Analyse how contrast between characters helped the author communicate an important message or idea.
Mister Pip written by Lloyd Jones is a novel recounted by the protagonist Matilda. Set in 1990’s Bougainville, we see Matilda begin to question her Mother’s traditional idea’s about life as a civil war rages between the rebels and the Redskins in her homeland. Mr. Watts or “Pop eye” is given the role teaching the village children, being the only educated, and consequentially, white man left on the island. He begins reading Great Expectations to the children and Matilda finds herself becoming entranced in white civilisation. She gets immersed in the story of the white boy “Pip” living in London in the 1800’s, very much aware his story is in great contrast to her own. Matilda’s Mother has never been out of Bougainville, she knows little to nothing about the outside world and believes in traditional ideas, holding her ancestry and God dear to her. Through the course of the story we see contrast grow between Matilda and her Mother as their values and interests begin to change and set them apart from each other. We see these differences overcome however when the time comes to stand up for the other, the bond of unconditional love conquering all, the author communicating to us how powerful it can be.
In the beginning of the novel we get the impression Matilda has never challenged her Mother’s values – her roots, her culture and the Bible. Matilda knows no other world apart from her own, never having been fully exposed to other cultures and ideas – “What I am about to tell results, I think, from our ignorance of the outside world”. Matilda becomes familiar with white civilisation when Mr. Watts begins reading the children Great Expectations, learning about the way of life in a culture that greatly differs from her own - “Mr. Watts had given us kids another piece of the world”. She becomes intrigued by Mr. Watts and immersed in the book, entranced by a white boy in the setting of 1840’s London “By the time Mr. Watts reached the end of chapter one, I felt like I had spoken to this boy Pip. This boy I couldn’t see to touch but knew by ear. I had found a new friend.” In contrast, Matilda’s Mother Dolores had never had such a positive introduction to white civilisation. The white world took her husband away from her – “The white men took my Father and her husband away” the white world brought war to her homeland by bringing in the Redskins “The white men were to blame for the blockade ”, the white world took Mr. Watt’s wife, Grace away and gave her back in a state of madness. Dolores cannot see past the bad experiences she had with the white world to see that it could provide Matilda with a better future. The white world to Dolores is a damaging place she doesn’t want her beloved daughter to be part of. She doesn’t let Matilda’s obvious interest in it, as Dolores in contrast never had, stop her from protecting Matilda against it with all she has. She wants Matilda to be safe in the world she knows rather than lose her to a world she is ignorant of – “She didn’t want me to go deeper into that other world. She didn’t want to lose her Matilda to Victorian England”.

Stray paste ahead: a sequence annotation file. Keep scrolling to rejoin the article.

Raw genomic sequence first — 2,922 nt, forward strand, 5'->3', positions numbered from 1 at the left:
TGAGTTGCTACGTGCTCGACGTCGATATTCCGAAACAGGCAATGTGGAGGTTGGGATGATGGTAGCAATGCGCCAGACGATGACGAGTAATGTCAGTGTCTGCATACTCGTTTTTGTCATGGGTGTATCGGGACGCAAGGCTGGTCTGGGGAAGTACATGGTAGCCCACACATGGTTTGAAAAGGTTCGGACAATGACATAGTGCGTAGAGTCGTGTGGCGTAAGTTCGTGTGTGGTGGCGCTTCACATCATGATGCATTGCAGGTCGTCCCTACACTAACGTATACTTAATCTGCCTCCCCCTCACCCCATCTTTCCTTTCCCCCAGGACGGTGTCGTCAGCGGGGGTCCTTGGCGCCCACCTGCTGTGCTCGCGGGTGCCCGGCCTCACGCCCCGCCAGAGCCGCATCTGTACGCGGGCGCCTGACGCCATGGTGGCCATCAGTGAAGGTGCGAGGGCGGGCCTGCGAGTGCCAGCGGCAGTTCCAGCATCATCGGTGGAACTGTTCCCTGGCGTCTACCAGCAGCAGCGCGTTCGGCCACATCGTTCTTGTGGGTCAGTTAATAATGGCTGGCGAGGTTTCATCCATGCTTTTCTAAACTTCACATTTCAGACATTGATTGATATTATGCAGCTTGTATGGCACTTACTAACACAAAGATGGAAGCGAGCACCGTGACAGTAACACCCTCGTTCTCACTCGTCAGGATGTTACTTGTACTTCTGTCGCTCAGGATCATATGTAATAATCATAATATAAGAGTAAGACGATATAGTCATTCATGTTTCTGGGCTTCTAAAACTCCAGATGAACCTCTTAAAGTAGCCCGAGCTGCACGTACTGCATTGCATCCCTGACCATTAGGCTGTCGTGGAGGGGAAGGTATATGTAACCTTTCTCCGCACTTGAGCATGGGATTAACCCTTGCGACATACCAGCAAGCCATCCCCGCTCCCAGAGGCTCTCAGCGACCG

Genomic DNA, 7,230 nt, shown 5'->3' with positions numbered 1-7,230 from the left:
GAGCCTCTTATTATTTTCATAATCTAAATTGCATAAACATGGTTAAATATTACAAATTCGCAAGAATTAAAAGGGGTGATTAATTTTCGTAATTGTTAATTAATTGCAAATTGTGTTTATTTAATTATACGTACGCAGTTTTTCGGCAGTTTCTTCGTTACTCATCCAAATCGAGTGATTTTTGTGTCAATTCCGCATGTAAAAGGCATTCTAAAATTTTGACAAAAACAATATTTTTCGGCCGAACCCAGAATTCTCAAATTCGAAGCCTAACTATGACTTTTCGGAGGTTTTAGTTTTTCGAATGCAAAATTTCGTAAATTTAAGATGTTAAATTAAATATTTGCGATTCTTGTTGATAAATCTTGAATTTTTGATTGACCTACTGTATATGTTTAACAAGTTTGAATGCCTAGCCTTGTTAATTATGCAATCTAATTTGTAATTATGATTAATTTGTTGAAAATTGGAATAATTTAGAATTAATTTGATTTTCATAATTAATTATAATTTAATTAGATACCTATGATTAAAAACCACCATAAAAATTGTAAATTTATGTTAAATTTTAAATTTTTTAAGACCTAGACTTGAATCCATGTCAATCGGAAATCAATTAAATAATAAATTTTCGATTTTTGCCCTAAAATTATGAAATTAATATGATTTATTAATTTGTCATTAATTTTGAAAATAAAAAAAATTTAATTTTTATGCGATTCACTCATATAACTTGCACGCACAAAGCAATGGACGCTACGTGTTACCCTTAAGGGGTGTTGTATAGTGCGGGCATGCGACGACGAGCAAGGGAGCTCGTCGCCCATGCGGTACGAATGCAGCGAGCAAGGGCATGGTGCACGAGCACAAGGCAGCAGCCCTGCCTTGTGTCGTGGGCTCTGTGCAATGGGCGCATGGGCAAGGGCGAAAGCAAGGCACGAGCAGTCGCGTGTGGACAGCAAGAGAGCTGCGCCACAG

Firstly Dolores tries to distract Matilda from the story of Great Expectations and Mr. Watts by trying to get her to learn the names of her ancestors by making Matilda write them out in the sand - “my mum’s response was to reach for our family history and pass on to me all that she knew.” Her ancestors are a very important part of Dolores’s life. It soon becomes clear they are not important to Matilda whereas Pip, an imaginary, yet very real boy in Matilda’s mind is – “I felt closer to him [Pip] than the names of those strangers she made me write in the sand” When Matilda writes Pip’s name alongside her ancestors Dolores becomes angry at what Matilda values – “She gave me a look of pure hate”, the plan to pull Matilda back actually pushes...